Chipotle Mexican Grill founder and CEO Steve Ells speaks during an interview with the Associated Press in a Chipotle restaurant on Tuesday Dec. 15, 2015, in Seattle.
Stephen Brashear—AP
By Beth Kowitt
December 14, 2016

The latest victim of Chipotle’s 2015 food safety crisis that continues to plague the chain’s performance is Monty Moran, one of the company’s co-CEOs since 2009.

On Monday the burrito chain announced that Moran would step down in 2017, a move that would make Chipotle co-founder Steve Ells the company’s sole CEO.

I would argue that Moran’s departure is a shift in tone that the company needs to make right now. Moran and Ells have been friends since high school—just one of the many insular connections at the company’s board level that, at very minimum, gave the appearance of chumminess among its directors. His exit signals that Chipotle is willing to shake off the mom-and-pop act and start behaving in a way befitting a national company with some $4 billion in revenue. It also comes amid pressure from activist investor Bill Ackman, who took a stake in the company in September.

Chipotle had an “executive update call” with analysts on Monday after the markets closed. Beyond thanking Moran for his service, Ells spent little time on the management change. He instead dedicated most of his prepared remarks to outlining his strategy going forward, which includes focusing on improved service and removing complexity from the system.

But one of the most telling moments came when Cowen analyst Andrew Charles asked whether Ells had “done enough to apologize to the guests” and “were these actions really too little too late.”

Ells’s response:

Well, it’s hard to know exactly how much to apologize and sort of when to move from apology back into solving the problem and rallying the troops and delivering the kinds of messages to our customers that brought us back in the first place. I am really sorry about what happened and I reached out in a number of ways to our customers. And I think most of our customers understand that I am personally sorry.

The answer was what Gene Grabowski, a partner at Washington D.C.-based communications firm kglobal, called “wishy washy.” “It shows they really don’t have command of the situation, and they never have,” says Grabowski, who specializes in crisis and issues management. “They continue to speak weakly. It’s really strange.”

Grabowski says that most companies “talk strong” but their actions don’t match up. He says Chipotle has the opposite problem. “They have pretty strong actions, but the way they express themselves is weak. It’s disappointing and not satisfying the analysts.”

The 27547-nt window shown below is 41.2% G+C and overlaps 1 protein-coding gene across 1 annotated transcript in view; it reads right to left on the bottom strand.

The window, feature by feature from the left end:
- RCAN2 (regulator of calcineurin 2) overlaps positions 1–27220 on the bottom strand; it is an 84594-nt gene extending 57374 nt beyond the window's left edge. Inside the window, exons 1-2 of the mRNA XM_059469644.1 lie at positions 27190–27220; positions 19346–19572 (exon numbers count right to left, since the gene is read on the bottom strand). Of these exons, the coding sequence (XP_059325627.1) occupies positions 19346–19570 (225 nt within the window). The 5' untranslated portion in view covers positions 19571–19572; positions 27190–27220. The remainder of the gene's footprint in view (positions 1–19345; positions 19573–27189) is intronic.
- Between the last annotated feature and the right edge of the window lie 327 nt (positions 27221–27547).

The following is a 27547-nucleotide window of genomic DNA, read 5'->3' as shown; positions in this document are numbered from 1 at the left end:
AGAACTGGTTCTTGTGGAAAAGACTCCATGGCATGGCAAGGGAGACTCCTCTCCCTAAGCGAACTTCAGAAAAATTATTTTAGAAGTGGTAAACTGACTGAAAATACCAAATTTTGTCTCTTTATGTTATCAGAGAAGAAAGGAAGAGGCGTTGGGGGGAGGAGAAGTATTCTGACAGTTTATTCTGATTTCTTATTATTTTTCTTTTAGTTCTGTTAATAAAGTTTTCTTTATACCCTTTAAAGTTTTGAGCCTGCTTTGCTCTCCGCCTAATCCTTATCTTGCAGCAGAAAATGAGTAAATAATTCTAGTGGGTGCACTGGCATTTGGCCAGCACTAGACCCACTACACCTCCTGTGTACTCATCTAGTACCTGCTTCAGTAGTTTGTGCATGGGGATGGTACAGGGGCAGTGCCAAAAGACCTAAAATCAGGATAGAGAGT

“You haven’t seen a corporate person show up…”

Bill Marler, an attorney who has settled some 125 cases with Chipotle over the last year involving food safety issues, says the company’s legal team has been very professional and personally sympathetic. “But I have been surprised that on some of these claims, some of the more significant ones, that you haven’t seen a corporate person show up and looks the people in the eye and say, ‘I’m really sorry,’” he adds.

Marler specializes in food safety and says that on the significant outbreaks he’s worked on, including the 1993 Jack in the Box E. coli outbreak, someone high up in corporate has been “more involved directly in communicating an apology to the people that got sick.” In the case of Chipotle, “I’m surprised they haven’t done more,” he says.

(“These claims were all brought by plaintiffs’ attorneys,” says Chipotle’s public relations director Chris Arnold in an email, “and settlements were negotiated between those attorneys and our counsel. The resolution of legal matters is often handled by legal counsel.”)

To be sure, Chipotle did apologize on The Today Show, with a video on Facebook and Twitter, and with full page ads in newspapers including The New York Times and Wall Street Journal. But Grabowski says it all “looked very corporate, almost cookie cutter.” “It didn’t seem heartfelt, and it didn’t’ seem genuine,” he says.

The public apologies were also undermined by Moran, who at an industry conference blamed both the media for its “sensational headlines” and the Centers for Disease Control for the way it announced cases related to the original outbreak.

That kind of finger pointing certainly didn’t help the company win back any customers—comparative sales, an important industry metric, have been down double digits every month since November 2015.

Chipotle’s Arnold said that the company has halved its sales loss from the low point in January, adding that “while sales are not back to where they were pre-crisis, we have made meaningful progress in that area.”

But to get back to pre-crisis levels Chipotle has to do more than fix its food safety problems. It has to fix its communication problems, too.

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